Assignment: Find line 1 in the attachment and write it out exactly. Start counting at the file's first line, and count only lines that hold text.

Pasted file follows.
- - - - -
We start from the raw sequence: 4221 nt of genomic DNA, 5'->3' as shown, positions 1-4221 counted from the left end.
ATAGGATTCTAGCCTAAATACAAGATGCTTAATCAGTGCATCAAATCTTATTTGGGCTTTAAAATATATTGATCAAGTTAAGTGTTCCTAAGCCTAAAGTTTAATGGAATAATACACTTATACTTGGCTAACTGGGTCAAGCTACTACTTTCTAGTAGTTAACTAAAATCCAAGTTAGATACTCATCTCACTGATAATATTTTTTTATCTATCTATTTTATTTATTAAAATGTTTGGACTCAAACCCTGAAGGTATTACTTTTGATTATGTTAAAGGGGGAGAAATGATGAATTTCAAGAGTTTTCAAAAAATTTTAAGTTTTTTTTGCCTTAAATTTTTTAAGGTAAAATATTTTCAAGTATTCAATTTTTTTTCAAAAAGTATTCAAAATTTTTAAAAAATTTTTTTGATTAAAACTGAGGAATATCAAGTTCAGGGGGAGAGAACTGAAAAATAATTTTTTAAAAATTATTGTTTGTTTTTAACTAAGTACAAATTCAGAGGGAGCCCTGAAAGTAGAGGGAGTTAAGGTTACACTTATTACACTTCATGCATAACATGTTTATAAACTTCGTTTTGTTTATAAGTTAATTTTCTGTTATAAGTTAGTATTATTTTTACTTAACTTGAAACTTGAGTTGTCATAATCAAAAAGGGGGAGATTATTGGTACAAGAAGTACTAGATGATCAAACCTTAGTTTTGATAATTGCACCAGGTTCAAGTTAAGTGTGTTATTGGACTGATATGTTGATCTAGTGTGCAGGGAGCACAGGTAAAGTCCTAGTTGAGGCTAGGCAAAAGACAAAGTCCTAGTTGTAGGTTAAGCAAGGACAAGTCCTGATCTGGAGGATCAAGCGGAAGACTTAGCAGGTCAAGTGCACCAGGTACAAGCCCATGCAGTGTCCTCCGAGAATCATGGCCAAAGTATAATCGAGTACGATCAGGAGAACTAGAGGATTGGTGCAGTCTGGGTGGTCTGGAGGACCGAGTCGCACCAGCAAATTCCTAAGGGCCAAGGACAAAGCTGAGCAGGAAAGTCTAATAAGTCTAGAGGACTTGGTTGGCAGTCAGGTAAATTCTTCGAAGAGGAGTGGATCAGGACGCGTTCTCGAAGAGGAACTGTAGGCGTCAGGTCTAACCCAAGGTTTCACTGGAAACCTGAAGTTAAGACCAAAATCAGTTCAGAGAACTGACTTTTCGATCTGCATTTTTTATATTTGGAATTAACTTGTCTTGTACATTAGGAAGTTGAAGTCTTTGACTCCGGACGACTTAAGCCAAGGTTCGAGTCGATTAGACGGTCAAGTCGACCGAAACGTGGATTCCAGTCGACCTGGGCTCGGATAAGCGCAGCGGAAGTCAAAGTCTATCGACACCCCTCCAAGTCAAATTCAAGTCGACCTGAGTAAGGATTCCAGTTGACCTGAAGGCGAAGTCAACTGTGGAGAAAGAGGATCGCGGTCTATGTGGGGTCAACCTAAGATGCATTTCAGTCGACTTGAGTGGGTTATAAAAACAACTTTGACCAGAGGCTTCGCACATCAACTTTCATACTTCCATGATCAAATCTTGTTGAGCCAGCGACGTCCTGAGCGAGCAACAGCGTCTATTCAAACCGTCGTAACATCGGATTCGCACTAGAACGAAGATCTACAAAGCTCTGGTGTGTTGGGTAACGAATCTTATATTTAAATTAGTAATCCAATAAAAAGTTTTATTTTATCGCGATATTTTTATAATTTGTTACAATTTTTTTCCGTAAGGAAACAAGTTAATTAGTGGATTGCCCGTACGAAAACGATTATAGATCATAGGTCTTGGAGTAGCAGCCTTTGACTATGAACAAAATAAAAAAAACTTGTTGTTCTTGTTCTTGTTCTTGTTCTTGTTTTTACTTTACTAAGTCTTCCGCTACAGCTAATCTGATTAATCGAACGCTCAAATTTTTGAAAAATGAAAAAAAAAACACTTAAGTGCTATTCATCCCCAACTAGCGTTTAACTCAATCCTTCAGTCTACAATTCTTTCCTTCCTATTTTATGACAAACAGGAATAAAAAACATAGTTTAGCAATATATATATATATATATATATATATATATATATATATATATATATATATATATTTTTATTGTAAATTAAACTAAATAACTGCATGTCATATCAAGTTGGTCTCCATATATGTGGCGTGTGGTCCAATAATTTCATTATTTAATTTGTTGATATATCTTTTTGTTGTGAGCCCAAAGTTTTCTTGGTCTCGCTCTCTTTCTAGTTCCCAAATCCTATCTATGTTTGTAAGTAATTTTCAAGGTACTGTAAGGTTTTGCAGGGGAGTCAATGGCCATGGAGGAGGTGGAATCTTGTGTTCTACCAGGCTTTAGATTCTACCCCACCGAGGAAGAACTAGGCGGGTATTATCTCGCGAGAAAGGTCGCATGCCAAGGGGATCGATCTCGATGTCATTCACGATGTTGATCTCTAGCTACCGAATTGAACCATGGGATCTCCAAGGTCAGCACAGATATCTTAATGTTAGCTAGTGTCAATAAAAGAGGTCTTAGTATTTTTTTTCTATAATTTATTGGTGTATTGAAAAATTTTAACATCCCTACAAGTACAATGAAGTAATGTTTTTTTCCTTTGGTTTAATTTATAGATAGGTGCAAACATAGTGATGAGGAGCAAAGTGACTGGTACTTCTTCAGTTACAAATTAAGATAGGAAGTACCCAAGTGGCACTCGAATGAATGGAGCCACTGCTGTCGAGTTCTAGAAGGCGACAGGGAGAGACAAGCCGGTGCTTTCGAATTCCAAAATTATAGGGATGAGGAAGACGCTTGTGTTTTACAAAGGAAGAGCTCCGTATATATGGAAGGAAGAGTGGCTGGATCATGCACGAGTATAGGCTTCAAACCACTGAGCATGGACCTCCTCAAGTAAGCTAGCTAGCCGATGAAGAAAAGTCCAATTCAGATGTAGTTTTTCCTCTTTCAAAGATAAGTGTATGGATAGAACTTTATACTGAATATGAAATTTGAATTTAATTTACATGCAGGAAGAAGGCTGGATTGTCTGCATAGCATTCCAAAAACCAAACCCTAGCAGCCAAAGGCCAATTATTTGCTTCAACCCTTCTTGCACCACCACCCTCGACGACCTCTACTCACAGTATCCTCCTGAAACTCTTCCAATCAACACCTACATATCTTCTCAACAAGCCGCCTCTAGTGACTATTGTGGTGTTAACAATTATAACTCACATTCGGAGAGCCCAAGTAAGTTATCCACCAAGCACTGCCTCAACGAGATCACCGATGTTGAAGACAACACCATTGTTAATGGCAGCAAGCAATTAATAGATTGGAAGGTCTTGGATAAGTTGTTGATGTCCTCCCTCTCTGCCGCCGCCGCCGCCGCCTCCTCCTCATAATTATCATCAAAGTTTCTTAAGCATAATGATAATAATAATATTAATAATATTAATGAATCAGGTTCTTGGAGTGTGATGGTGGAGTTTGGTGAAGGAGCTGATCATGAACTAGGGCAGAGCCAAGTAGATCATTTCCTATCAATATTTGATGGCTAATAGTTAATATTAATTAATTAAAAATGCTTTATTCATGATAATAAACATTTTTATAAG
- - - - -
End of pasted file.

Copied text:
We start from the raw sequence: 4221 nt of genomic DNA, 5'->3' as shown, positions 1-4221 counted from the left end.